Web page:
SourceBottle, a free, online resource for journalists, bloggers and PR professionals, announced yesterday that it is expanding its services to North America. While SourceBottle enables journalists and bloggers to efficiently find knowledgeable sources, conversely, it provides PR professionals with publicity opportunities that make sense for the products and services they represent.
Grant’s recent blog post “The Art of StorySelling (Part One)” reminded me of the value of case studies and application stories as they are often called in the business-to-business marketing world. Case studies offer a great example of StorySelling in action. They can provide powerful proof of benefit claims about a company’s products or services and demonstrate firsthand how you offer solutions to customers’ challenges. Continue reading
YES! Your media contacts can benefit greatly from a press room (a.k.a. news room) – managed by your PR team – to keep them abreast of your company’s latest endeavors, innovations, accomplishments and much more.
Press Room Contents
The best way to make use of an online press room is to make it an easy-to-find and user-friendly “asset” management tool for your media contacts. A place they can go to easily access information, images or videos about your company, its spokespersons and products/services.
In a typical press room, the media will appreciate the following information and materials:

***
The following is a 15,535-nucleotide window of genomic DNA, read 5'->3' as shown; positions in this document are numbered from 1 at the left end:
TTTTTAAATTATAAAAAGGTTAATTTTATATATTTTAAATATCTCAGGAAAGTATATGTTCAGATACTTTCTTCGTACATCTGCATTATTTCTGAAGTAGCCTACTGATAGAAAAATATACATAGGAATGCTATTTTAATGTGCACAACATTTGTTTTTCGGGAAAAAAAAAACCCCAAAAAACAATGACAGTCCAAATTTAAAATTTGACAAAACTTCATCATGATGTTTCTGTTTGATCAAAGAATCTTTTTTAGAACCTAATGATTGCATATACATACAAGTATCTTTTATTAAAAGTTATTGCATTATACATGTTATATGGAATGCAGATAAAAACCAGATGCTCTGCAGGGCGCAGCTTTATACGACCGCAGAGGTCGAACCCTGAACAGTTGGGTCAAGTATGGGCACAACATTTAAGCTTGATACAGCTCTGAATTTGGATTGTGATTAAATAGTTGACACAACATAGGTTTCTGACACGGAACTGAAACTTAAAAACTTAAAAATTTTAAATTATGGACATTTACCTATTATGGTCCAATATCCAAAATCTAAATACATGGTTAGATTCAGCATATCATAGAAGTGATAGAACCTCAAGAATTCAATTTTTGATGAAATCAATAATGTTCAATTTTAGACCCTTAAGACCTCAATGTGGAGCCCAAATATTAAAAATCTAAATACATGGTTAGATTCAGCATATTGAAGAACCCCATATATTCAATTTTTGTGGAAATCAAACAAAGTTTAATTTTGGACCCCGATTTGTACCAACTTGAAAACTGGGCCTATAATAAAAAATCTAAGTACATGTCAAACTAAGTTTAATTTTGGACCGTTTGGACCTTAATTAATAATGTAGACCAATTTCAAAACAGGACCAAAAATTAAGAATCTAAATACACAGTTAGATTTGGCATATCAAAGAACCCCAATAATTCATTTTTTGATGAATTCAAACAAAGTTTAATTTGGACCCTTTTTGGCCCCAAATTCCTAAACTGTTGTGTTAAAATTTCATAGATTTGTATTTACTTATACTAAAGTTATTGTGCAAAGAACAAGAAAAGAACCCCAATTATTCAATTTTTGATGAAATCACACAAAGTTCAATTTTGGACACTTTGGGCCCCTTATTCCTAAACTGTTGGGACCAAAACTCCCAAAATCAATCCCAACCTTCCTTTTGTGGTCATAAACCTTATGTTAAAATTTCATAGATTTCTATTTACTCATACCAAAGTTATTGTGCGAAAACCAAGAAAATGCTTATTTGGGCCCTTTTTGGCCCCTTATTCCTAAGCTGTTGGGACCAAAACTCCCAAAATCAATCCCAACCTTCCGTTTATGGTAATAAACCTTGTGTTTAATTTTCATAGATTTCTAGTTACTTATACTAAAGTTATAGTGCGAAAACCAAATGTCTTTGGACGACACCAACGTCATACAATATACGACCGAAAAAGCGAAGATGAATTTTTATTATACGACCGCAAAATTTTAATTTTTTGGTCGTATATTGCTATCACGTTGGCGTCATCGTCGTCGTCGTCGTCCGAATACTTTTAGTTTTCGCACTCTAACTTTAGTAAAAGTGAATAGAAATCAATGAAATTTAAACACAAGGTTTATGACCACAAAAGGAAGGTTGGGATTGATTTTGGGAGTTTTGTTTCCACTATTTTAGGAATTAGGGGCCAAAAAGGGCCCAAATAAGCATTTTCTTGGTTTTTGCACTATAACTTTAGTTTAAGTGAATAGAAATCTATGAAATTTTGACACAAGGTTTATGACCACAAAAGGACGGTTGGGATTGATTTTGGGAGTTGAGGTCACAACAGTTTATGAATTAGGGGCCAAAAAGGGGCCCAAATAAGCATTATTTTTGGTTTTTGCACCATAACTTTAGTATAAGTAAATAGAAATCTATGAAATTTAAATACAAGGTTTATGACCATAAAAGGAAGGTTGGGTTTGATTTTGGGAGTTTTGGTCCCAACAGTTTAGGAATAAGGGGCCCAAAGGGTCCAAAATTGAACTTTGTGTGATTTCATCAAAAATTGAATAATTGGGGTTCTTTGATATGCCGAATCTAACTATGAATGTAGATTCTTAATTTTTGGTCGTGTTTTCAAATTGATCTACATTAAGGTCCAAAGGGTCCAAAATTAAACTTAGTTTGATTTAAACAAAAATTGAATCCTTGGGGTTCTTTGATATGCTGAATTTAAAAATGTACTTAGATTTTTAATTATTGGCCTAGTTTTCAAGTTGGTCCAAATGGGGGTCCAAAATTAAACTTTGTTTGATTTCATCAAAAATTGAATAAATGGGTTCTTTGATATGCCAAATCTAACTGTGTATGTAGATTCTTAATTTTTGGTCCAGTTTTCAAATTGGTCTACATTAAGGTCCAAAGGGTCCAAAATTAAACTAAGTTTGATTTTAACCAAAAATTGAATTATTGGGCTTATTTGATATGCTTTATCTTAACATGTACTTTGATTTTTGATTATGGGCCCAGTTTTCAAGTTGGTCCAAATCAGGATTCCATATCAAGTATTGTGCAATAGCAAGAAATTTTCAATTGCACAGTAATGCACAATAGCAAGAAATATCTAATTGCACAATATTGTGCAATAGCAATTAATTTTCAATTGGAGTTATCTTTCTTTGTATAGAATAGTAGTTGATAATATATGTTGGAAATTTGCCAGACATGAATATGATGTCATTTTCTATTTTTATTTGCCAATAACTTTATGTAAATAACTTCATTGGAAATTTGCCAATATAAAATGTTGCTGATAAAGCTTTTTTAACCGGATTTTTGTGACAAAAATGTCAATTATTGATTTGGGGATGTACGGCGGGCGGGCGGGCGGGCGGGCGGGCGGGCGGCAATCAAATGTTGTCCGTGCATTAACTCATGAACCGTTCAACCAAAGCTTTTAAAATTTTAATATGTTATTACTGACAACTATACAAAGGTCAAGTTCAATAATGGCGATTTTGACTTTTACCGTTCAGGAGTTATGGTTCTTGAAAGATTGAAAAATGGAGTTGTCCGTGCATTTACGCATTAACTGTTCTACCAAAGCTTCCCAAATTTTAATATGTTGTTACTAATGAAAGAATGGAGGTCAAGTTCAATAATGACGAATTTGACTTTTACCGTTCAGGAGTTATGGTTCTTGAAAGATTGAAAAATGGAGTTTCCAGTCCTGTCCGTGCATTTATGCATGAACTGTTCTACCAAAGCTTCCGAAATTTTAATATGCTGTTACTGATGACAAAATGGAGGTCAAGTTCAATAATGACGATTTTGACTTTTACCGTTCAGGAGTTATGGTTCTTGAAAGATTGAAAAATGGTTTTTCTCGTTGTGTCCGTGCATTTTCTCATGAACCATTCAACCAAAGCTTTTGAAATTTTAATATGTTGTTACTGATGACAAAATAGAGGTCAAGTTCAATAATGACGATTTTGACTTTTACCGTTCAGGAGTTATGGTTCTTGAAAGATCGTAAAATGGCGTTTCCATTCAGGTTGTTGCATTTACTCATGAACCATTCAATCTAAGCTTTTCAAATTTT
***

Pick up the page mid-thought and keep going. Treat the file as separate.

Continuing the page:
|Media Relations Contacts
Current Annual Report
– Annual Report Archive
Image & Video Library
– Executive Headshots
– Facility Interior and Exterior Shots
– Product Beauty Shots
– Product Application Shots
– Videos (by type)
|Company & Product Fact Sheets
Recent News Releases
– Archive of Past News Releases
– Technical Papers
– Research Reports
– Company History
– White Papers
Ultimately your press room should be tailored to suit the specific needs of your media contacts, your business and your PR/marketing objectives.
Publicity Placement Archive
For your company’s own benefit, you’ll also want to maintain a page within the press room that provides a detailed list of publicity placements (name of media outlet, title of placement, publish date, type of placement, author) along with a link to each placement (a PDF copy of the placement or link to the media outlet’s archived version of the article/video/audio placement).
Your Press Room’s Home
When communicating with your media contacts, you’ll frequently and consistently point them to your online press room to access information, images, etc. In electronic communications, you’ll include a hotlink (hyperlink) that takes your media contact directly to your press room.
But don’t stop there. Any great resource to the media becomes accessible day or night. You never know when a story idea will hit an editor, and if your press room is useful and memorable, he or she may just firm-up their story idea by taking a look at the information you’ve made easily available online. So, make sure that the URL of your press room is short, sweet and makes total sense. For example, “WidgetsUSA.com/pressroom.” Or, “WidgetsUSAPressRoom.com.”
Of course, you’ll make sure your press room pages comply with all of the basic search engine optimization best practices so that when a reporter searches Google for “Widget USA annual report” she’ll be a click away from your press room.
Finally, you’ll want to make your press room easily available from your site’s Home Page and About Us section. Intuitively, the media will look for a Press Room link on these pages.